The total value produced by labour (GDP) during 2007/08 was Rs.40.4 lakh crore, according to the National Accounts Statistics (NSA). The working class received wages of Rs.13.1 lakh crore in 2007/08. Toiling peasants and other small producers received Rs.12.5 lakh crore as their net income. The bourgeois class, which does no work, earned income in the form of profit, interest and rent of Rs.14.9 lakh crore, or 37% of the total value produced in 2007/08.
The degree of exploitation of workers has increased in past 25 years, during the course of the implementation of program of modernisation and globalisation through privatisation and liberalisation. Below, we deal with the situation in the manufacturing sector.
The latest figures available from Annual Survey of Industries (ASI) pertaining to 2007-08 from a sample of nearly 1.5lakh large factories in India shows that the bourgeoisie made colossal profits by super exploiting the workers. These factories employed about 82lakh workers. The ASI covers registered industrial units. The type of industries include basic metals, coke, petroleum products and nuclear fuel, chemicals, food products, non metallic mineral products, machinery, motor vehicles, textiles, electrical machinery, fabricated metal products, rubber and plastic industry, transport equipment, radio, TV and communications equipment, furniture, tobacco, paper and paper products, publishing and printing, medical, precision and optical instruments, office and computing machinery, wood and wood products, agricultural machinery, leather and products, electricity and gas, and so on.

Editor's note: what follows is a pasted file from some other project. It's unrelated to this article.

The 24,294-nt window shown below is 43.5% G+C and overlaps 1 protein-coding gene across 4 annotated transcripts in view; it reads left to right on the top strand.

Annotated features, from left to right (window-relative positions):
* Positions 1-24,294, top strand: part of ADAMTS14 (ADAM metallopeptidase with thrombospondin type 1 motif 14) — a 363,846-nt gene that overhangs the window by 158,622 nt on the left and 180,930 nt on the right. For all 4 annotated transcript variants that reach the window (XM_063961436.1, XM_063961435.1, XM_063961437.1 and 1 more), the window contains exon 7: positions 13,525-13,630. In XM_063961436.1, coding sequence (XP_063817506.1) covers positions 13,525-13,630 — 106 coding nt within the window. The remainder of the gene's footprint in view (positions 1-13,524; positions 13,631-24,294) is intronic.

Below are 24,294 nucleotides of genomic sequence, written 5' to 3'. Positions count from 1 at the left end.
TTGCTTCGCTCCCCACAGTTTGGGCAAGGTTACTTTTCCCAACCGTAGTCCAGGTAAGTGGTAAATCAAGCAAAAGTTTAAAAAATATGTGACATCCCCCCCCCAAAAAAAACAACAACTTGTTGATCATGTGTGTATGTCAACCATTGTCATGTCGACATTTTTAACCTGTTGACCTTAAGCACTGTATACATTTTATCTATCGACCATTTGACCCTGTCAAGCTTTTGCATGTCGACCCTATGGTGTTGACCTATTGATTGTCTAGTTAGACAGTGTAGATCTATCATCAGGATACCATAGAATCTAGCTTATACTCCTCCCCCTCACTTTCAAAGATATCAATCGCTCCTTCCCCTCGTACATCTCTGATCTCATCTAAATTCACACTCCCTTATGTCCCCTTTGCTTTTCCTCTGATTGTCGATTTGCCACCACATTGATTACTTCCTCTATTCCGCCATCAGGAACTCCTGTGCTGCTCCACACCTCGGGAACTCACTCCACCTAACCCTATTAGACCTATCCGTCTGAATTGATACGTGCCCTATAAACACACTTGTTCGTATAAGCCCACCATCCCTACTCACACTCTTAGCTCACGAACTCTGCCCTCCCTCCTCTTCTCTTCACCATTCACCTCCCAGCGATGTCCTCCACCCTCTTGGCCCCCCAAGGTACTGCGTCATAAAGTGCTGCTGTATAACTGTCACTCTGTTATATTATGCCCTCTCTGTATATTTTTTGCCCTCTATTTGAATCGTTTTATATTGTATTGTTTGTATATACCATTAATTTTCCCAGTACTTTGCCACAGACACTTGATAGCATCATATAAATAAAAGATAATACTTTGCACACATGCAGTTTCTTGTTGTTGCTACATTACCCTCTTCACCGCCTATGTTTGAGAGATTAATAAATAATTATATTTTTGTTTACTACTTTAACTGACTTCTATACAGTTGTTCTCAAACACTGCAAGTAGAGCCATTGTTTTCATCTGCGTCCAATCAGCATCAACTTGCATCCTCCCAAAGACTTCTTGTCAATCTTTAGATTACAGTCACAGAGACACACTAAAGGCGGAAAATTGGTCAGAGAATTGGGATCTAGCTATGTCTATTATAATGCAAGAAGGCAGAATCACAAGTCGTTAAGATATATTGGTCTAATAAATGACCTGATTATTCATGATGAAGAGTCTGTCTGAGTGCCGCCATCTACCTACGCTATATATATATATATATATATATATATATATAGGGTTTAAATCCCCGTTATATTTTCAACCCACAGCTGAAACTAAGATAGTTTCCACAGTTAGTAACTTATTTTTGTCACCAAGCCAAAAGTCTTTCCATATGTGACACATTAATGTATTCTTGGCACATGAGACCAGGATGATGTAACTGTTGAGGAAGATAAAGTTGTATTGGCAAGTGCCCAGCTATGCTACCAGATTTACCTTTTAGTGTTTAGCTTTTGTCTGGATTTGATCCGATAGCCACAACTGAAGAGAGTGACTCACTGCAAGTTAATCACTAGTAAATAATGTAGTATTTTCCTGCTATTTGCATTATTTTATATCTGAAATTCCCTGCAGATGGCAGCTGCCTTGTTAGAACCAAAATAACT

The data shows that the annual value created by the toil of workers in these factories rose from
Rs.27,000 crores in 1985/86 to nearly Rs. 551,000 crores in 2007/08. The portion pocketed by the owners of capital in the form of profits, interest and rent (together called surplus value), rose much faster than what was paid to the workers as wages and salaries (called labour income).
The surplus value extracted by capital, as a ratio of the labour income paid to the workers, the degree of exploitation of labour, rose phenomenally between 1985 and 2007 from 114% to 340% in the units covered by the Annual Survey of Industries. This means, that in 1985-86, if we take a working week of 48 hours, an average worker in an average large manufacturing unit worked 22.5 hours for earning his or her wages, and 25.5 hours “free” to produce profits for the capitalist class. In 2007-2008, taking the same average working week of 48 hours, the worker worked 11 hours for earning his or her wages and 37 hours “free” to produce profits for the capitalist class. Or in other words, what this means is that in 2007-08, for every 1000 rupee paid to the worker, the capitalist class extracted as profit Rs 3,500!
Wages of workers
According to the ASI data for 2007-2008, the average monthly wages of all workers in these units was
Within this, if the workers working in factories employing more than 1000 workers are calculated, the average monthly wages was Rs 7.280. There were 2,334 such factories, employing a total of 22.5 lakh workers.
There were 59.45 lakh workers working in units employing less than 1000 workers. Their average monthly wages were Rs 4,395.
Organic composition of capital